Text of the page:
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August 30, 2017

King outlines road map for closing Maine's rural digital divide

Courtesy /  U.S. Naval War College, Flickr
Courtesy / U.S. Naval War College, Flickr
U.S. Sen. Angus King, I-Maine, released a white paper Tuesday outlining a policy 'road map' for closing rural Maine's digital divide. Maine's junior senator attended Tuesday's launch of Ellsworth's Open Access Fiber Optic Network.

U.S. Sen. Angus King, I-Maine, took Tuesday's launch of Ellsworth's Open Access Fiber Optic Network as an opportunity to highlight a policy road map with several proposals for closing rural Maine's digital divide.

King joined state and local officials, including the Ellsworth Business Development Corp. and Northern Border Regional Commission Co-Chairman Mark Scarano, at the network's launch, which was held at the Union River Center for Innovation in Ellsworth, an incubator for startup businesses. The open access fiber network provides high-speed internet to the center and establishes next-generation connectivity for businesses along the fiber network in Ellsworth.

"Whether it's boatbuilding, manufacturing or financial services, businesses in Maine rely on high-speed internet connectivity to grow and create jobs in their communities," King said in a news release. "The public-private partnership we saw here in Ellsworth today oils the wheels of economic progress. This new open-access fiber network is a link to the region that will increase business opportunities and access to employment and it's something that I hope can be repeated in towns and cities across Maine."

Road map for closing digital divide

King also released a proposal outlining next steps to help meet broadband challenges in Maine, including strategies to connect rural communities and close the digital divide. Among them:

1) Modernize federal programs that support broadband: Building on the successful modernization of programs at the Federal Communications Commission, such as the federal E-rate program, and programs at the U.S. Department of Agriculture, the federal government must ensure broadband resources are modernized and adequate in order to support the connectivity rural America needs to prosper, King wrote.

"In doing so, we need to ensure better and more accurate broadband data collection and coordinate broadband support across federal agencies and in partnership with local, state, and private resources," he said. "To that effect, I have co-sponsored the Broadband Connections for Rural Opportunity Program Act, bipartisan legislation that will modernize USDA Rural Utilities Service programs and help rural America access grant and loan funding."

2) Make broadband a priority in federal infrastructure investment: "From large companies to small businesses on Main Street, to farms in rural Maine, to rural health and education providers, individuals and families, broadband access is not a luxury," King said. "It is a necessity equal to roads, bridges and other critical infrastructure. Access to the internet expands economic and social opportunities for commerce and strengthens our economy and rural communities."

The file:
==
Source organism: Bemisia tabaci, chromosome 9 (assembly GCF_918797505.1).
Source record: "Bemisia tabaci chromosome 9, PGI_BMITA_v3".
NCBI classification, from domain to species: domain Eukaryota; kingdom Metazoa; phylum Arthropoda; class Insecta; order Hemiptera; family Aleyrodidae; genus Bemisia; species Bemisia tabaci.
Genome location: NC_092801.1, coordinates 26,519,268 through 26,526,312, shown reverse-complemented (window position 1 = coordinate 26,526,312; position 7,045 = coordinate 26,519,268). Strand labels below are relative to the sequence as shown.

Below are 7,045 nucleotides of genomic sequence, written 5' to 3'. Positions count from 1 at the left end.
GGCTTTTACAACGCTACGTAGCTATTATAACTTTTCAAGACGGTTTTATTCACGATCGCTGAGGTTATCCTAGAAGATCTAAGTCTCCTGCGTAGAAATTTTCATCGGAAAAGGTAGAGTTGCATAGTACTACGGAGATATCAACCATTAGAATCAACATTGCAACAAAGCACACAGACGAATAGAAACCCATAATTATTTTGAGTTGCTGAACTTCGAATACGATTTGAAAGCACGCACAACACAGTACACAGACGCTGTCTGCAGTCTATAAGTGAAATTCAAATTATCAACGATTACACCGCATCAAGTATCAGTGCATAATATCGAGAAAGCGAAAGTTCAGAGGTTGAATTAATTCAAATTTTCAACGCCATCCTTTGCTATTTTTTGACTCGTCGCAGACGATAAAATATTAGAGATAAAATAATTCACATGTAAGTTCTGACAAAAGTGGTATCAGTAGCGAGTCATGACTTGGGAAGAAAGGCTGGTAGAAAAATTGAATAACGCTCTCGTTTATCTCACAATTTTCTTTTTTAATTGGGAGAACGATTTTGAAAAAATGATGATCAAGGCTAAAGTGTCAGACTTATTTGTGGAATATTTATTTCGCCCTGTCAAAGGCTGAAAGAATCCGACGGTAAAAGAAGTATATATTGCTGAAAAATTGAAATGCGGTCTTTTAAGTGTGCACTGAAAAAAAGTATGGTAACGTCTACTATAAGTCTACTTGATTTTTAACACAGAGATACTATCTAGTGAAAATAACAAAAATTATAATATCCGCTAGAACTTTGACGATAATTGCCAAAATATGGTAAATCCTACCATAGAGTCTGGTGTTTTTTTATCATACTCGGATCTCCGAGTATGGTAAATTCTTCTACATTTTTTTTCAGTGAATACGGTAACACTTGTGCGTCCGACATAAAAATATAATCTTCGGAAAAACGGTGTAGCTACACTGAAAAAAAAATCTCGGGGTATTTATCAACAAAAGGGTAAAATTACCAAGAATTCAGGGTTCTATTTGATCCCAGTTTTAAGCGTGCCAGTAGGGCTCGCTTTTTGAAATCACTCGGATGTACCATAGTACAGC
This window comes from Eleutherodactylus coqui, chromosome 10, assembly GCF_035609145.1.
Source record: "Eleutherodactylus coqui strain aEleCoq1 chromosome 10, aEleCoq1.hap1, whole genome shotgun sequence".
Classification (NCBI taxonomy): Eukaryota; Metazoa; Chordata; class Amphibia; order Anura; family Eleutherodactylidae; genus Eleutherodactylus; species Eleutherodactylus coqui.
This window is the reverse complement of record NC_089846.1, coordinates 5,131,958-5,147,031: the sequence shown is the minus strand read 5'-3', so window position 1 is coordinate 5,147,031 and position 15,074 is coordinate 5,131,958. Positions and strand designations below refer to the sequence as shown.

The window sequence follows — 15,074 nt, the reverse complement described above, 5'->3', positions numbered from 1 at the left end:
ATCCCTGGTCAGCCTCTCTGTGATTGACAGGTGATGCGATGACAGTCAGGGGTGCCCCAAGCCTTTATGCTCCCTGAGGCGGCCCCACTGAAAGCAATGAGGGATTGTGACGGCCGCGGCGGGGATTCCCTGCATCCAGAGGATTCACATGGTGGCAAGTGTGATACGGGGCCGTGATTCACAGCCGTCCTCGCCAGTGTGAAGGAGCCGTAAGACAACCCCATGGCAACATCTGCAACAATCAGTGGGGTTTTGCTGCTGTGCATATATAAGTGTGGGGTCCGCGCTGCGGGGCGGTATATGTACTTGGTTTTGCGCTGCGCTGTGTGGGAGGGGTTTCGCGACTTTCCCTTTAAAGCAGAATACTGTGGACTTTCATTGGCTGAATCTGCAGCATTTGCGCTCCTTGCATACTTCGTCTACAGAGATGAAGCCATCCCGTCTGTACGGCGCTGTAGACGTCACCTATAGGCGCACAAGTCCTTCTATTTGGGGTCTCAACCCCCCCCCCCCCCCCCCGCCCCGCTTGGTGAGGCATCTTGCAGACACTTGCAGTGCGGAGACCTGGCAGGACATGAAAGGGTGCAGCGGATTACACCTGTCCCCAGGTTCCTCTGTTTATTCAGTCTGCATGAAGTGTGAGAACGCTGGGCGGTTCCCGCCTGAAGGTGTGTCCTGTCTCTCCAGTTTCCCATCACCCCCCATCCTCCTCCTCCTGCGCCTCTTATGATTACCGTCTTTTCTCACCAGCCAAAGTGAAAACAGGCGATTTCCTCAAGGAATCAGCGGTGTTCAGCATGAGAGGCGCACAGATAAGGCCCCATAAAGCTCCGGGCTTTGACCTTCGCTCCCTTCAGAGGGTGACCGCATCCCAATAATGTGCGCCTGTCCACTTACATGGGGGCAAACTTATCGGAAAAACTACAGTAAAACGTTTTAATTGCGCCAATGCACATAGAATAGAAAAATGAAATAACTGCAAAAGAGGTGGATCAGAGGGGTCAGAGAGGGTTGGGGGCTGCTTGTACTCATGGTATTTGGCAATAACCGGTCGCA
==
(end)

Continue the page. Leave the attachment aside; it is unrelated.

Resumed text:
To address that need, King said he led a bipartisan effort earlier this year urging the Trump administration to include broadband in any infrastructure package.

3) Remove obstacles and reduce costs to broadband deployment: In order to help lower the cost of deployment of advanced broadband networks in rural America, King said, "the federal government needs to remove obstacles for states and local communities that want to streamline broadband deployment regulations, including pole attachment and wireless siting rules. The federal government should foster a cost and time efficient regulatory environment that helps spur broadband deployment and incentivizes increased private investment in broadband networks."

In the months ahead, King added, he would be working to identify "strategies and legislation that will help the federal government remove these barriers, encourage states to adopt model pole attachment policies, and improve deployment in rural America."

4) Improve digital equity and closing the rural divide: Broadband, both fixed and wireless, needs to be accessible and affordable to all Mainers regardless of where they live, study or work, King wrote.

"Given that one-third of low-income householders with school-age children lack adequate high-speed internet, I successfully advanced bipartisan federal legislation through the reauthorization of the Every Student Succeeds Act to support innovative strategies to connect rural students to the internet outside of the classroom," he said, adding that he plans to continue to work on closing that "homework gap."

King is co-founder of the Senate Broadband Caucus, a bipartisan caucus working group developing solutions and strategies to accelerate broadband deployment in order to strengthen the digital economy and to close the digital divide, especially in rural America.

Increasing access to rural broadband is also an integral part of the plan he unveiled this spring to help grow Maine's rural economy and create jobs.

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